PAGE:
|Developer(s)||Adam Bousley and DICE Team|
|Emulates||Discrete Circuitry-Based Arcade Games|
|Compatibility||21 games out of 30|
|Website||adam's emulation wip|
DICE (Discrete Integrated Circuit Emulator) emulates old arcade machines from the early 1970's at a very high level of accuracy. Since these machines had no CPU, the emulator instead emulates discrete logic components in the circuit board. This method is very system-intensive, and getting full speed requires at least a mid-range gaming PC along with the 64-bit version of the emulator.
|Latest Stable builds|
DICE is open-source and multi-platform. Currently no one is working on the project and it was last updated in early 2014, with the release of version 0.9. Prior to the first release of DICE in early 2008 the possibility to create a working emulator for discrete circuitry-based arcade games was under strong doubt. Since then MAME has started supporting a few boards such as Pong, but not nearly as many as DICE.
By default, the DICE executable will launch in GUI mode, which allows the user to configure the emulator and load a circuit. Additionally, DICE can be run from the command line, which by default will launch the emulator in fullscreen mode without the GUI and start a game immediately. When launching from the command line, press the Exit key to exit the emulator.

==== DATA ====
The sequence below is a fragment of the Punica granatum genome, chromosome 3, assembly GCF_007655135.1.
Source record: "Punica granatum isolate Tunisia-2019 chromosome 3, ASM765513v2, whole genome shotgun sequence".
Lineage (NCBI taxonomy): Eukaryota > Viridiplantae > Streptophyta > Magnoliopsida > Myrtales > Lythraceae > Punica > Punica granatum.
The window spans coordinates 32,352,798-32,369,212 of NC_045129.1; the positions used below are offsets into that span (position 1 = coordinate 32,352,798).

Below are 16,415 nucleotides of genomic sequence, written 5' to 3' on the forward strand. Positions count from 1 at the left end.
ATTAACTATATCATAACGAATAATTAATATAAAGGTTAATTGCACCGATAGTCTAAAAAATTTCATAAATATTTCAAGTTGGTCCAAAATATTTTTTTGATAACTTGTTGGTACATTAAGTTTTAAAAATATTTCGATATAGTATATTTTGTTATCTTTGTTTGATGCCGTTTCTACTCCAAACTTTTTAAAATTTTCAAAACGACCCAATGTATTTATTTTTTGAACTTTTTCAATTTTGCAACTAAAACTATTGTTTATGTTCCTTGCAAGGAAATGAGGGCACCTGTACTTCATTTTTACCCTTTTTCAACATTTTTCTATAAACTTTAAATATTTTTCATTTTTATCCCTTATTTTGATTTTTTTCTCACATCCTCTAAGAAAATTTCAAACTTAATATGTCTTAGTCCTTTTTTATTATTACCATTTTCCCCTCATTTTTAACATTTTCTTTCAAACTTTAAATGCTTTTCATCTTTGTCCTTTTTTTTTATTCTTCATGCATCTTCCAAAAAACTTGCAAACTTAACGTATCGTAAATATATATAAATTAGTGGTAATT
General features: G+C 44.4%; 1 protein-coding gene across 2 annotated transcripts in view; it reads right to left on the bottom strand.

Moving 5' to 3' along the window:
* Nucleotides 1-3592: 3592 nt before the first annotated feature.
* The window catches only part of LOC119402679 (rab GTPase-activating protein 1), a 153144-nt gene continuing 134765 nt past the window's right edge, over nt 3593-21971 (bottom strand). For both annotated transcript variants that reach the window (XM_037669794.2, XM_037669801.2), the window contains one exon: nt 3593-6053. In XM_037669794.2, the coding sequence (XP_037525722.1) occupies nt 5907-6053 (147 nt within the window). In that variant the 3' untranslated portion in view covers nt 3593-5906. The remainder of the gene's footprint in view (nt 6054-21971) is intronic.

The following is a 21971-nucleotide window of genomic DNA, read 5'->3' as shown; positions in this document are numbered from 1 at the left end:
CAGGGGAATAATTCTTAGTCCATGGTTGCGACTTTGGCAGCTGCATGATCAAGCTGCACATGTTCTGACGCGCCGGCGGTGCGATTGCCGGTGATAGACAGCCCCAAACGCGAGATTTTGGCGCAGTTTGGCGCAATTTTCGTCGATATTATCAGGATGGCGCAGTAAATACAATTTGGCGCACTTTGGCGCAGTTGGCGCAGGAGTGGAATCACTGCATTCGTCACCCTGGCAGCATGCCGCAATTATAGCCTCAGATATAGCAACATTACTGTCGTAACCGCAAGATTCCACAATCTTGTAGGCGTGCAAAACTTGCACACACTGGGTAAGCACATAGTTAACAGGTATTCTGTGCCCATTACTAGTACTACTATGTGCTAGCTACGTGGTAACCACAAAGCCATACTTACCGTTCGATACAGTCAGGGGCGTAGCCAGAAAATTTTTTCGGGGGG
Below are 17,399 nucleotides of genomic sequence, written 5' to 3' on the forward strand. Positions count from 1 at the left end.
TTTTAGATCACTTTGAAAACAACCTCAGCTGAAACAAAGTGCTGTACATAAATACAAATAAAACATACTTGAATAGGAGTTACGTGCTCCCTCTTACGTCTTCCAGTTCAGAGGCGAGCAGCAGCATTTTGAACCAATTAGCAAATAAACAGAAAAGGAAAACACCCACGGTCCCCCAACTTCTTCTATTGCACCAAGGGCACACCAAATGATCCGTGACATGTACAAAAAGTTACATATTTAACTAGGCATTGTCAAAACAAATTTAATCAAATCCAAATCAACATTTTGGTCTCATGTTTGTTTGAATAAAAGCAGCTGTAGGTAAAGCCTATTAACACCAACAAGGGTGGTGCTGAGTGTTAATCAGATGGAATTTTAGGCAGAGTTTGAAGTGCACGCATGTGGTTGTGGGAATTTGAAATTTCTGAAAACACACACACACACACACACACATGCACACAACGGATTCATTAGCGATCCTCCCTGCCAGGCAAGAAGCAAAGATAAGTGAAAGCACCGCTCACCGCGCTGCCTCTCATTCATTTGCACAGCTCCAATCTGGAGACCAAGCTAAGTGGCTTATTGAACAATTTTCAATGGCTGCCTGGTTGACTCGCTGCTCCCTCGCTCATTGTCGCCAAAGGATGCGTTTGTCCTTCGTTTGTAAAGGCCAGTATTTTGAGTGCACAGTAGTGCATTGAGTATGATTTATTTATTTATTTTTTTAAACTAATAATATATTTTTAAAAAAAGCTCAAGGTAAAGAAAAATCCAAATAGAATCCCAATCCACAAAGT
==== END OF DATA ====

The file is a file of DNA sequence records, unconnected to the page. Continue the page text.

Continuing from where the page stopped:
Launching DICE from the command line can be accomplished by navigating to the directory where DICE is installed and typing:
dice gamename [parameters]
Where "gamename" is the name of the game to be run:
And parameters is any optional combination of the following:
- -window : Start the emulator in a window instead of fullscreen mode.
- -fullscreen : Force fullscreen
- -mouse : Use mouse for Player 1
ROM files should be placed in a subfolder named "roms" in the directory where the DICE executable is located. Please do not attempt to contact the DICE team to request ROM files.
When attempting to run a game, the emulator would crash due to compatibility issues with the newest versions of Windows. To solve this, the program will need to be run in compatibility mode for Windows 8 or under.
DICE makes use of some C++11 features, so GCC 4.7 or newer is needed to compile. The SDL headers are also required, available at http://www.libsdl.org.
Currently DICE supports Windows (using MinGW to compile), Linux, and OS X (preliminarily).